This year’s crop of adults on the island of Okinawa, however, have become cause for concern in the Japanese media this week as a number of seijin-shiki (coming of age ceremony) parties got just a little too rowdy. What is normally a day of dignity and teary-eyed parents looked more like a public demonstration or protest as Japan’s newest adults filled the streets of Naha city, prompting lines of police and camera crews to show up.

The full video of the mayhem and despairing cries of “what is this country coming to!?” after the break.

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“Warm Share” Initiative Rewards Environmentally Friendly Residents with Discounts and Free Coffee

“Warm Share” Initiative Rewards Environmentally Friendly Residents with Discounts and Free Coffee

As much as Japanese people love to go on about how “Japan has four distinct seasons, you know!” (yes, so does the UK…), the gap between summer and winter – that fantastic period when you’re neither dripping with sweat nor trying to get the feeling back in your fingers –  is mercilessly short, and we already seem to be at the end of it.

Japanese buildings are usually made from lightweight materials and, outside of places like Hokkaido in the north, have very little insulation, which means they start getting cold as early as late October. By the time January arrives, you’re wearing a wooly hat in bed and putting off getting up as long as possible since it means surrendering your body to the icy air in the kitchen while frantically boiling the kettle to make a cup of anything hot.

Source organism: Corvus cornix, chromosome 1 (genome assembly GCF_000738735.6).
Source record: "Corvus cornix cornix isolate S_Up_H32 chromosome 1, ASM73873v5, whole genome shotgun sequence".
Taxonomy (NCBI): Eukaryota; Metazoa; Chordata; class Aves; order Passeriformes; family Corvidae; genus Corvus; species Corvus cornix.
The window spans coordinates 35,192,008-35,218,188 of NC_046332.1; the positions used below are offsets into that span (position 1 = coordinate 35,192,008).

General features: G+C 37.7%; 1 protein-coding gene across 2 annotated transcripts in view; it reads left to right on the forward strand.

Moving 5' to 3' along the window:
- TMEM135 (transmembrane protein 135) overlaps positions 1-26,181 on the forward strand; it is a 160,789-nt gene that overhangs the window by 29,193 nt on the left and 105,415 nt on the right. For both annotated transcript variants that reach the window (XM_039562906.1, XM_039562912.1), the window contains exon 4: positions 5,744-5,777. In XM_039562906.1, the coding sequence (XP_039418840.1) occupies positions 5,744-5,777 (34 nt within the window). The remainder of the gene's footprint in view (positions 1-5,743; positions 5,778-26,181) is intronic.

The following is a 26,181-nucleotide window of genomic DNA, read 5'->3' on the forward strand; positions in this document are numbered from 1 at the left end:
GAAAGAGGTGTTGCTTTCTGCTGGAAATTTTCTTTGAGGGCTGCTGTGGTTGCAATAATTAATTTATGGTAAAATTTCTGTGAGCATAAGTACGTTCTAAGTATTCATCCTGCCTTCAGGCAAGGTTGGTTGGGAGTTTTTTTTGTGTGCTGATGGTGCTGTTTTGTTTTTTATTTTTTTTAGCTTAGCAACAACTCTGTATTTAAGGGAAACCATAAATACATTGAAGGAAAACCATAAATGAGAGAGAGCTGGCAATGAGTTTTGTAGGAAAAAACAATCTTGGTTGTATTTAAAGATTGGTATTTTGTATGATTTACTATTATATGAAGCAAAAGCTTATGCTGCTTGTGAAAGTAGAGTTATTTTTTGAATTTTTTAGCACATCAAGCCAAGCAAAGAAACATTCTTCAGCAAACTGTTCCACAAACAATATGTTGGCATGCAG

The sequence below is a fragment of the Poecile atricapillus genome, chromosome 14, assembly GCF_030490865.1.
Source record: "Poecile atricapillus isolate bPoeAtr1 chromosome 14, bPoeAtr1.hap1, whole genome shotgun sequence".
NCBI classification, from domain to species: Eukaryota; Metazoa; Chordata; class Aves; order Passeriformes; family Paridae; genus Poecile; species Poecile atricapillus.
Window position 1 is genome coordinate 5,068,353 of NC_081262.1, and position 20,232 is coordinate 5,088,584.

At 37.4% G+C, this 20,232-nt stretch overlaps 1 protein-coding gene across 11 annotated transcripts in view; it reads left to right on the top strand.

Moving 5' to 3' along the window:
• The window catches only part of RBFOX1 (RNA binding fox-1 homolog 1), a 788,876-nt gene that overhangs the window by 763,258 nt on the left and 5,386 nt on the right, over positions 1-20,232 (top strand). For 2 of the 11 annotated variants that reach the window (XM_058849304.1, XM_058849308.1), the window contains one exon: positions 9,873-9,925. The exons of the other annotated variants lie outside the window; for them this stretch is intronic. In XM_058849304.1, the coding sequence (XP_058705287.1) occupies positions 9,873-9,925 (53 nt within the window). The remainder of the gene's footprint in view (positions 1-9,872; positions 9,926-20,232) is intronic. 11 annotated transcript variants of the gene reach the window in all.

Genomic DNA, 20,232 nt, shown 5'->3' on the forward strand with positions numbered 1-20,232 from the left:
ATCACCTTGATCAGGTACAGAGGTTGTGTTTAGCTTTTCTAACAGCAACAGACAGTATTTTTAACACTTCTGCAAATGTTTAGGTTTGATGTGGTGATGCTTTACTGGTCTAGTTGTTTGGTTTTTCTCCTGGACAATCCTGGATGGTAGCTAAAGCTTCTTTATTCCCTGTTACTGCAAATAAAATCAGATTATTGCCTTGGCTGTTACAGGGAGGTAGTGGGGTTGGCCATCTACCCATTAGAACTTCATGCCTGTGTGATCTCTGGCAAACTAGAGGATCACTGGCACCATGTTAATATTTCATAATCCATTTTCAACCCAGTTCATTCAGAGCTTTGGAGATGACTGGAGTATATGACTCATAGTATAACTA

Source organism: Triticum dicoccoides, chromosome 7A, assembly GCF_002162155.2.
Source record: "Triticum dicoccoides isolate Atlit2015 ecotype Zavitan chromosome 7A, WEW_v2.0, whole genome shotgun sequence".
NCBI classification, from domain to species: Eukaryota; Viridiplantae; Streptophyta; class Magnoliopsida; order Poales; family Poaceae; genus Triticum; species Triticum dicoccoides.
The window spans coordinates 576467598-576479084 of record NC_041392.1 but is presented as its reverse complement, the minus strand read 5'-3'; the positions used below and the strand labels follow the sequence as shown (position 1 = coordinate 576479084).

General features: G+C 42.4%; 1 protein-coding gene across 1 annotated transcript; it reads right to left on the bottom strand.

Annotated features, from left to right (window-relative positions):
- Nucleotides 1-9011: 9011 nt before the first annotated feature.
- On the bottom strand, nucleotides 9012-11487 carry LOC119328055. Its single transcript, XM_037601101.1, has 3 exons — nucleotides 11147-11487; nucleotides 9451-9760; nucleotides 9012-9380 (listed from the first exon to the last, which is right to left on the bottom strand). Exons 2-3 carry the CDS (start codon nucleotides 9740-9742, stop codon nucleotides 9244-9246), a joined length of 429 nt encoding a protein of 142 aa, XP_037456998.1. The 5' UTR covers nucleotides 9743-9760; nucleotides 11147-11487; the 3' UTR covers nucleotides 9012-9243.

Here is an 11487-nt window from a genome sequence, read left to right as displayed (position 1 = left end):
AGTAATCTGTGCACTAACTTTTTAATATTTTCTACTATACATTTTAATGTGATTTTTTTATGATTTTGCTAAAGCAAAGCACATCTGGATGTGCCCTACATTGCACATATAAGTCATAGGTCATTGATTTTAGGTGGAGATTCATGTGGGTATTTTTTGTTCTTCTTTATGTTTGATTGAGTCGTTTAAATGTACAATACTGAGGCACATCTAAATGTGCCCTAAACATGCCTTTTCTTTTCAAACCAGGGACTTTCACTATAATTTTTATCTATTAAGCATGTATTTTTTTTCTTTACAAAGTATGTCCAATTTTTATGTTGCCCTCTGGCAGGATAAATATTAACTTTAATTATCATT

While most of us try to be sparing in our use of our heating (except my neighbour who runs her air conditioner 24/7 so that it constantly sounds like there’s a car idling outside…), more often than not we burn more gas and electricity than we really need to, locked away in our private little sanctuaries.

With this in mind, a number of businesses, shops and community centres in Japan have launched a new campaign for winter, known as Warm Share, which encourages people to switch off their heating at home and head out to a heated public area where, as the name implies, they share the warmth with everyone else.

It’s good for the environment, it’s good for your wallet, it gets you out of the house.

But perhaps the coolest thing about Warm Share is the fact that many locations offer discount coupons and completely free hot drinks to visitors who simply utter the magic words: “I switched off my heating and came here instead.”

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Extra, Extra! Your Best Friends are Getting Happy Divorced!

Extra, Extra! Your Best Friends are Getting Happy Divorced!

Have you ever bumped into an acquaintance and asked how their spouse was, only to find out they got divorced a month earlier. Wouldn’t it be nice if there was a way to avoid these social landmines which multiply with the ever growing divorce rate?

Divorce Newspapers have been developed in Japan which allow couples to distribute a report of the demise of their marriage to friends and family quickly and easily.  It’s also a way for the newly divorced to save the embarrassment of telling each person individually and helps people to avoid social blunders like above.